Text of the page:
Yesterday afternoon, General Motors CEO Mary Barra arrived at the Footsteps to the Future Gala in New York in a camouflaged sports car driven by Chevrolet Corvette Chief Engineer Tadge Juechter. That mysterious sports car is the same test car that photographers have been capturing for years, speculating that it is a mid-engine Corvette, but at this point, there is no question.
The C8 Cometh
The next generation Chevrolet Corvette will have a mid-engine architecture and based on the date stamped on the side of the car driven by Juechter and Barra, we will meet the next generation of American automotive performance on July 18th, 2019. Furthermore, the official Chevrolet Facebook page shared a picture of the new Corvette on the track with a link to a minisite on Chevrolet.com which states that the next generation reveal is on July 18th.
To be clear, the images shared here are not third-party pictures; these were images issued by General Motors. They are the real deal and they are the first official confirmation of the next gen Corvette program with an obvious shift to the mid-ship design. There are no other details, but for now, all that matters is that we know that the next step in the evolution of the Corvette is coming on July 18th.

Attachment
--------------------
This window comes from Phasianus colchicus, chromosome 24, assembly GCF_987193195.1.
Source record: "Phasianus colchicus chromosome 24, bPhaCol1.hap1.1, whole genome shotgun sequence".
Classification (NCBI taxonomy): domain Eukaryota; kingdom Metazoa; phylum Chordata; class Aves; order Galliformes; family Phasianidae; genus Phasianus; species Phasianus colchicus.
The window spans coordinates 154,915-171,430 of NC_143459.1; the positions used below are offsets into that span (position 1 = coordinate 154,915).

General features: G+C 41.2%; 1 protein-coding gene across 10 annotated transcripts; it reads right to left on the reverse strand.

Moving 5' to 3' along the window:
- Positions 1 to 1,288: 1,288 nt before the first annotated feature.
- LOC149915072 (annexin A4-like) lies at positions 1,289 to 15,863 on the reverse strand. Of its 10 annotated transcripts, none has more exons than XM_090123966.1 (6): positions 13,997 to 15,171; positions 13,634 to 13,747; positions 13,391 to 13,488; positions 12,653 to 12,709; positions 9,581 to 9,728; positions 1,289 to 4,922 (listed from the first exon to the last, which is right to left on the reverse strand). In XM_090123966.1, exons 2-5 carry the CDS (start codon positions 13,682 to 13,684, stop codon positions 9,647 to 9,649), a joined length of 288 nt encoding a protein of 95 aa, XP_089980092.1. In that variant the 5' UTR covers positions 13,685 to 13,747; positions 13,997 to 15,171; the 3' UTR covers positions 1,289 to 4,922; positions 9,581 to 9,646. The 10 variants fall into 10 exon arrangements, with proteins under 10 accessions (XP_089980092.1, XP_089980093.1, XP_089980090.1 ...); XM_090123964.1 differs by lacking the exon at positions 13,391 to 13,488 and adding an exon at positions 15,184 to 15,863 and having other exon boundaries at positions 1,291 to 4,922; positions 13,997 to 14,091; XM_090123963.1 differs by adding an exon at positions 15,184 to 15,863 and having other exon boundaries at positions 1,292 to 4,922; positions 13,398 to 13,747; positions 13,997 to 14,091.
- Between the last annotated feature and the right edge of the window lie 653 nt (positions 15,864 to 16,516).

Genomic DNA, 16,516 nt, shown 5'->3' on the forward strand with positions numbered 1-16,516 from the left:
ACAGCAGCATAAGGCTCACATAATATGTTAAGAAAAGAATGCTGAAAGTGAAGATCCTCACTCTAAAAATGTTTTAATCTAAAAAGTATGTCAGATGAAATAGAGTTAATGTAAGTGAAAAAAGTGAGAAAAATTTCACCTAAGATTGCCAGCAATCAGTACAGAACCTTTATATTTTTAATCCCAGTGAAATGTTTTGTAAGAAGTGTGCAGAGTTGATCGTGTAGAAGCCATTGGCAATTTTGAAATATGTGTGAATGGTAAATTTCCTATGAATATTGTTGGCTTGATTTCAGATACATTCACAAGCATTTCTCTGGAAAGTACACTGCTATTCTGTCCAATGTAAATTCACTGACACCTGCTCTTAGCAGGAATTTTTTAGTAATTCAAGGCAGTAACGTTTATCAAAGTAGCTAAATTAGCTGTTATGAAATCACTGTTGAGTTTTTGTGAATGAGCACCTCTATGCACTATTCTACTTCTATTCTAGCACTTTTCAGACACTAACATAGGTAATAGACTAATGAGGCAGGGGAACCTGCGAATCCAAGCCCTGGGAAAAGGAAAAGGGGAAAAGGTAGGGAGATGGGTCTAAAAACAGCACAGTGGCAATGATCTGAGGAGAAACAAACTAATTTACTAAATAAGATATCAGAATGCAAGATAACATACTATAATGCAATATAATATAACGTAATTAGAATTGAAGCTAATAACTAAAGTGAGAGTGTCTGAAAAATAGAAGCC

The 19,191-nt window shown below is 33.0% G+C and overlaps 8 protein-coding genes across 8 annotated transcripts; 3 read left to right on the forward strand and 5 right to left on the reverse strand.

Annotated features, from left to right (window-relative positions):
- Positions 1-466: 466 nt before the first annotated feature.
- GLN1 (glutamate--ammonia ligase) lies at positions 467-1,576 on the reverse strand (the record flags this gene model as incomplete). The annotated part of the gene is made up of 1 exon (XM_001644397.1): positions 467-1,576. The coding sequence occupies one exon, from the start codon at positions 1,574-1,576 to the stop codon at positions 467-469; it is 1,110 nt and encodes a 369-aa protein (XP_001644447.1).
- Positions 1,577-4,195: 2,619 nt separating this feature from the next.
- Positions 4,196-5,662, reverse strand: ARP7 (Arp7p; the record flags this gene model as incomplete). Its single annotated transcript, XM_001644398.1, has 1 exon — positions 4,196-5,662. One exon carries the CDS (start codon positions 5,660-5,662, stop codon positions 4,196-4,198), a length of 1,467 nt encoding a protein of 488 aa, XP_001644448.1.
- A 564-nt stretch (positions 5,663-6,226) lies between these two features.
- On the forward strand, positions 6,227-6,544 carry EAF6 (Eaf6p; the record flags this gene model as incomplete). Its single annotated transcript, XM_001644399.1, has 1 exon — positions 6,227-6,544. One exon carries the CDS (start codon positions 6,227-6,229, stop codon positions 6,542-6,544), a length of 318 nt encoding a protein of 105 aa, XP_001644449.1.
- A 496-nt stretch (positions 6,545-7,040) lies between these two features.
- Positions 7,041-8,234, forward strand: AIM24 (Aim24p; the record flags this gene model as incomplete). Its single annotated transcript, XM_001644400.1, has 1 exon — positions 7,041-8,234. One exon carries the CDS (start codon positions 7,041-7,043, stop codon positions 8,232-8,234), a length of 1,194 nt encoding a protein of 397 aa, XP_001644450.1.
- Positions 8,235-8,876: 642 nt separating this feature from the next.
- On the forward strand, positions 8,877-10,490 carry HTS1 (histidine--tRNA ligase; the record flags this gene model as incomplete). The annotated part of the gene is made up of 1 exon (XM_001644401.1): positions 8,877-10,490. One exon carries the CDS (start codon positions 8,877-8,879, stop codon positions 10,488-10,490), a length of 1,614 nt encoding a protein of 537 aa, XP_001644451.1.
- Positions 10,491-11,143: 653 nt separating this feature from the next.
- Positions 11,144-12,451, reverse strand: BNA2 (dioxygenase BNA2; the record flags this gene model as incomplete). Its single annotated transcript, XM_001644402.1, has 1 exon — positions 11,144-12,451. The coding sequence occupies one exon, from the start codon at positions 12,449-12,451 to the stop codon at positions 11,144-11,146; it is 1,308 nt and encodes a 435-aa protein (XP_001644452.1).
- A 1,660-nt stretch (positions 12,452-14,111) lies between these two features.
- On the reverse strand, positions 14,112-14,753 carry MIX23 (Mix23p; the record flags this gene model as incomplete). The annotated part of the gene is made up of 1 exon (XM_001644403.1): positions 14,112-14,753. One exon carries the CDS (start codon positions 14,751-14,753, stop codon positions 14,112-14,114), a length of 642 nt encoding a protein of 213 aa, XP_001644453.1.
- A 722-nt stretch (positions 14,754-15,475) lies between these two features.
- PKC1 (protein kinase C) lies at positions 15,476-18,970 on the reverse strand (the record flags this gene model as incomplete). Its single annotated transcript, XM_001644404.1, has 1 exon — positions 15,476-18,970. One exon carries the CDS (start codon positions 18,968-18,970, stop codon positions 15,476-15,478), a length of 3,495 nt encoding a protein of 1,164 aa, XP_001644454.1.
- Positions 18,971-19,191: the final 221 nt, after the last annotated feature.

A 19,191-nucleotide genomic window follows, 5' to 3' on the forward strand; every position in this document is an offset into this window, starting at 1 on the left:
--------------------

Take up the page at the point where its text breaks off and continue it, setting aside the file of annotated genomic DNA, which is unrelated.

Whether you are a Chevy fan, a Ford fan or a Mopar fan, the transition to a mid-engine design by the Corvette should be of interest, as this is a major step in the American automotive industry. Should the Corvette with a mid-engine design prove to be a big hit and a big seller, we could see more American mid-engine performance cars going forward.
Of course, the Ford GT has a mid-engine design, but that is a boutique car sold in such limited numbers that there is really no measure of true sales success. On the other hand, if the C8 Corvette with the mid-engine design sells in greater numbers than the C7 with the front-engine layout, we could see more attempts at American mid-ship performance cars in the future.